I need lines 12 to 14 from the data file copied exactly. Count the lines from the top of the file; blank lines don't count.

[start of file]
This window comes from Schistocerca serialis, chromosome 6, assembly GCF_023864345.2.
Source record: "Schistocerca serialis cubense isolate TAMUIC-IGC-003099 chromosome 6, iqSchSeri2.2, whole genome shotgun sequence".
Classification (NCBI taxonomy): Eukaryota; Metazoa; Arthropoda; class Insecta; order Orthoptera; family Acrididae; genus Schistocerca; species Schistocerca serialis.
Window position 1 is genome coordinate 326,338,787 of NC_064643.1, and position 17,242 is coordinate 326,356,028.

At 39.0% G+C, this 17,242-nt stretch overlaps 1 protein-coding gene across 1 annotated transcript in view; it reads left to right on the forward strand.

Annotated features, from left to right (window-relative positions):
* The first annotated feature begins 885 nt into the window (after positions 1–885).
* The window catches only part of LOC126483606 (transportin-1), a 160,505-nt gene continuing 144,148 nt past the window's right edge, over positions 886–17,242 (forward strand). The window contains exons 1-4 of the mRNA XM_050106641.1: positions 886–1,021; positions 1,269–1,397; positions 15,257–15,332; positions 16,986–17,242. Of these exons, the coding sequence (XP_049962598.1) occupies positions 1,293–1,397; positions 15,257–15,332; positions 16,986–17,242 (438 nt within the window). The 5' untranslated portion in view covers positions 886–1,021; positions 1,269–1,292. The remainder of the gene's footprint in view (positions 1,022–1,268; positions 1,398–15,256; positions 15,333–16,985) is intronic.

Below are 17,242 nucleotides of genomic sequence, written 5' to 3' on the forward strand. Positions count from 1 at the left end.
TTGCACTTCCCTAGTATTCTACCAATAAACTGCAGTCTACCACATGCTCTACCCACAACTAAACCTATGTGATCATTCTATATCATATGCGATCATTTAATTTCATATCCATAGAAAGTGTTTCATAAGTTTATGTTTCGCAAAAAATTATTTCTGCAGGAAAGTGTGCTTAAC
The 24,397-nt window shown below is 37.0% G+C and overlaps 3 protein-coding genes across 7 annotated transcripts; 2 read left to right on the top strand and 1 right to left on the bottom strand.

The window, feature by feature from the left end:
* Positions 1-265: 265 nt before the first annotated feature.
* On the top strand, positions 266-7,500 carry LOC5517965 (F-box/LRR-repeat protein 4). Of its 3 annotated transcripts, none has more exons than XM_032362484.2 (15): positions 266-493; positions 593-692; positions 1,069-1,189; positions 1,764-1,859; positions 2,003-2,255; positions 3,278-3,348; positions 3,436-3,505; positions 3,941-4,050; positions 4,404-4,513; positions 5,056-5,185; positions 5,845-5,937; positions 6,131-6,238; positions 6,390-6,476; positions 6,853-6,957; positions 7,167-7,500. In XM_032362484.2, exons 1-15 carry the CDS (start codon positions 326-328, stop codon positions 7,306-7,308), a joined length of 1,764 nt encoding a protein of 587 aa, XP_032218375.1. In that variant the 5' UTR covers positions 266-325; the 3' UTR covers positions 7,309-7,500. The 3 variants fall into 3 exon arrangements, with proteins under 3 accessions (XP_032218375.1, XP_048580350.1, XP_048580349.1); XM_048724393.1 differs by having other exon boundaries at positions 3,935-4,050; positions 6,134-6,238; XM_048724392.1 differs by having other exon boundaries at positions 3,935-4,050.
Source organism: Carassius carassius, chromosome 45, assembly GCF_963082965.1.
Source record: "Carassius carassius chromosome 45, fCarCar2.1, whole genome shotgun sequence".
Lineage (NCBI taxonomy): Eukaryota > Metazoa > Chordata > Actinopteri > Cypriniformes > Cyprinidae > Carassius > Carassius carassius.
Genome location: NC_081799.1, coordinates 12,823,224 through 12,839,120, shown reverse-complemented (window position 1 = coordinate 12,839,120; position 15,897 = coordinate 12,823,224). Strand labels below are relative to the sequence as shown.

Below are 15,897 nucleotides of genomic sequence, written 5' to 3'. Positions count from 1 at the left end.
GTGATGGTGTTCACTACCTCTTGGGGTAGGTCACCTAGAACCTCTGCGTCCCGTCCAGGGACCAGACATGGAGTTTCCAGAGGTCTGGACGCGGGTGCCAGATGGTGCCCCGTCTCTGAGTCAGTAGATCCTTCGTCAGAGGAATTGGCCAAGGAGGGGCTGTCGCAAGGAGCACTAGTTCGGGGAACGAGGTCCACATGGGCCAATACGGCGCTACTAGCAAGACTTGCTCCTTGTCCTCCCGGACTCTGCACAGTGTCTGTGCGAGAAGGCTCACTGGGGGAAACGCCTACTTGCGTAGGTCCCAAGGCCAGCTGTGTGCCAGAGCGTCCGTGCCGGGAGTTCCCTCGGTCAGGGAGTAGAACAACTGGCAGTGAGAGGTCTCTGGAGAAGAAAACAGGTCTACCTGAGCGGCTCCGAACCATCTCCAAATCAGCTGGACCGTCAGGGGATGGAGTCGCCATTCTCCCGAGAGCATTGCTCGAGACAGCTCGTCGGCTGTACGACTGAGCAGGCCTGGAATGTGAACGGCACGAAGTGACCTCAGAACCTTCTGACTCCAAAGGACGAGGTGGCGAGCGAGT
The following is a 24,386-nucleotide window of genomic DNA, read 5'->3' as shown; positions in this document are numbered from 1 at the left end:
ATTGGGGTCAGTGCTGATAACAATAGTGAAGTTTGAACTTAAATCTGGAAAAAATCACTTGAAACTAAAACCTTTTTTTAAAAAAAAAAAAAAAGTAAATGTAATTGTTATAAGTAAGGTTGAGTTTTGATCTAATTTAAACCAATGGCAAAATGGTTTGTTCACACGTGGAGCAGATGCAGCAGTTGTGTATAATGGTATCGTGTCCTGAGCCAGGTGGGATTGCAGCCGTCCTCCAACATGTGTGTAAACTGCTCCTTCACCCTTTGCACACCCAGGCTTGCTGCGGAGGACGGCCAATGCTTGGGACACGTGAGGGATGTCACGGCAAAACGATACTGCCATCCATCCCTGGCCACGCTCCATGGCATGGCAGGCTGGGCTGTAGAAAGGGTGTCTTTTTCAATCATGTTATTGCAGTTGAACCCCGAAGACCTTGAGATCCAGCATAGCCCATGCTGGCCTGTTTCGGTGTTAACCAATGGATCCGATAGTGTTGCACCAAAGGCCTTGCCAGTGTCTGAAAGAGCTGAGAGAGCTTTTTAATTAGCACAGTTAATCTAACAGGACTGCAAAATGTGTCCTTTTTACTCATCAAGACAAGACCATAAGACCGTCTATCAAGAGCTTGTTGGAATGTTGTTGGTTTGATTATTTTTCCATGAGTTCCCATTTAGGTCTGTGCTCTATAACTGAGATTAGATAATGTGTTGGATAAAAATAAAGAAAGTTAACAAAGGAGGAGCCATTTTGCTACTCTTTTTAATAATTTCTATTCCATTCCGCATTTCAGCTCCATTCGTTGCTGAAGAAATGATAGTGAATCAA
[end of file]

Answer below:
The window, feature by feature from the left end:
* Positions 1-265: 265 nt before the first annotated feature.
* On the top strand, positions 266-7,500 carry LOC5517965 (F-box/LRR-repeat protein 4). Of its 3 annotated transcripts, none has more exons than XM_032362484.2 (15): positions 266-493; positions 593-692; positions 1,069-1,189; positions 1,764-1,859; positions 2,003-2,255; positions 3,278-3,348; positions 3,436-3,505; positions 3,941-4,050; positions 4,404-4,513; positions 5,056-5,185; positions 5,845-5,937; positions 6,131-6,238; positions 6,390-6,476; positions 6,853-6,957; positions 7,167-7,500. In XM_032362484.2, exons 1-15 carry the CDS (start codon positions 326-328, stop codon positions 7,306-7,308), a joined length of 1,764 nt encoding a protein of 587 aa, XP_032218375.1. In that variant the 5' UTR covers positions 266-325; the 3' UTR covers positions 7,309-7,500. The 3 variants fall into 3 exon arrangements, with proteins under 3 accessions (XP_032218375.1, XP_048580350.1, XP_048580349.1); XM_048724393.1 differs by having other exon boundaries at positions 3,935-4,050; positions 6,134-6,238; XM_048724392.1 differs by having other exon boundaries at positions 3,935-4,050.